Detective Pikachu
Credit: Warner Bros, IMDB

Detective Pikachu v Sonic the Hedgehog: Translating Game to Screen

Paramount Studios recently released their first Sonic the Hedgehog trailer and it was not received well. The internet exploded with both Sonic and film fans alike criticising the adaptation, reacting in disgust to the hedgehog’s human teeth and features. For many this feeling was an inevitability, video game films consistently fail. However, with Detective Pikachu being a critical hit, many are questioning if this long time ‘rule’ can be broken. Perhaps adapting a video game to the big screen has just never been done in the correct way until now.

Let us get one thing straight – even Hollywood’s most esteemed studios care very little about the legacy and history of a franchise. They only see big characters, such as Sonic or Mario, as highly marketable and therefore highly profitable tools. They see them as an opportunity to pull in fans on the sole promise of seeing their favourite characters in a new way. Film studios are also often insistent on making all major executive decisions without much consultation of the game makers. As a result they lose the true essence of what made these games appealing to their fans.

Pikachu’s design has been cultivated and finely shaped

This is why the Sonic trailer has been received so poorly in comparison to Detective Pikachu.

Pikachu’s design has been cultivated and finely shaped by Game Freak since the mid-90s to the point where it is now iconic. The cute, yellow mouse was well recreated on the big screen, with other Pokémon that appeared in the film also remaining true to their original art.

This unfortunately now raises the issue of overworking their staff

Sonic, however, has been warped by the film creators into a much more humanoid creature. Some of his most recognisable features have been erased to make his design seem realistic in our world. His conjoined eyes and spaghetti-like legs are gone, much to the dismay of his most dedicated fans who continue to face disappointment in recent years (with the exception of Sonic Mania).

In response to the backlash Paramount responded, stating they will redesign the character for the film’s release in just 6 months. This unfortunately now raises the issue of overworking their staff, mimicking the crunch that plagues the gaming industry. The lack of commitment that Paramount has towards its film direction, rolling over at any backlash, also further emphasises its aim to simply cash in on a popular character. Indeed, it is this level of disconnection that dampens the anticipation for a video game film.  Michael Fassbender admitted he had never played any Assassins Creed games, despite being the lead in its film adaptation.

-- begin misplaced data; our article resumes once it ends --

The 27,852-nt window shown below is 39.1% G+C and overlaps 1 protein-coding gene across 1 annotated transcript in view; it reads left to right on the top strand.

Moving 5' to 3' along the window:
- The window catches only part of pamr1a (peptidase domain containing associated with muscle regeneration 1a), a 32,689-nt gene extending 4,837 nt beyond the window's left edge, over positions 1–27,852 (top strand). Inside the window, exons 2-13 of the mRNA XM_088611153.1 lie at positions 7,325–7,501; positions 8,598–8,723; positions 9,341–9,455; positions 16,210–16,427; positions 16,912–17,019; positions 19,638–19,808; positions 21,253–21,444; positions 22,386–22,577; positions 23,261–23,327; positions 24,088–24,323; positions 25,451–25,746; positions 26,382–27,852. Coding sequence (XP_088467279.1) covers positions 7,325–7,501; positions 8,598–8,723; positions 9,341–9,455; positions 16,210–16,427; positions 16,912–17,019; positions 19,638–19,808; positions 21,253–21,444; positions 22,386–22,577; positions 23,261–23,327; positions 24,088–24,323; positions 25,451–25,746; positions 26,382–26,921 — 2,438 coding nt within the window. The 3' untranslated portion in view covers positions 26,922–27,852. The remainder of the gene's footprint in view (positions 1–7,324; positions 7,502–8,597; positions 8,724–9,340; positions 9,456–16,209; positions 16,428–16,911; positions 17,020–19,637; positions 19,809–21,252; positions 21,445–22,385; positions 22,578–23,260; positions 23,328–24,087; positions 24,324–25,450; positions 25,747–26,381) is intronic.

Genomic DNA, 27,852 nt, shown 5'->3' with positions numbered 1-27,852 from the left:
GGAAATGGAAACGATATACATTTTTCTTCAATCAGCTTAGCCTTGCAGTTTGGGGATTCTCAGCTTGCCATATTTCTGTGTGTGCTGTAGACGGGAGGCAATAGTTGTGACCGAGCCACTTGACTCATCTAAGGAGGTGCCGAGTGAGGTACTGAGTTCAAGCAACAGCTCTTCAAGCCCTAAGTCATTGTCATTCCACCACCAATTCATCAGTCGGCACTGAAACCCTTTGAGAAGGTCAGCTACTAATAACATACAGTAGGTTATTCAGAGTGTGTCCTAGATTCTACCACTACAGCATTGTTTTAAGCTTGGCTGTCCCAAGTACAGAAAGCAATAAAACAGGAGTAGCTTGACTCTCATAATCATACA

This project was made by a passionate team of fans

After watching Detective Pikachu, however, I now have some hope for the future of video games being translated into film. This buddy-cop style production made sure to constantly remind you of the reason you came to see this film – the Pokémon. The amount of fan service and easter eggs hidden in this film for the hardest of hardcore is spectacular and shows that this project was made by a passionate team of fans dedicated to ensuring they do the games justice.

I doubt that Sonic the Hedgehog can recover from such a negative reception, hopefully indicating to film studios that engaging with a video game’s lore and community is essential in creating a high-quality product, especially if Detective Pikachu turns into the commercial success that it is predicted to be.

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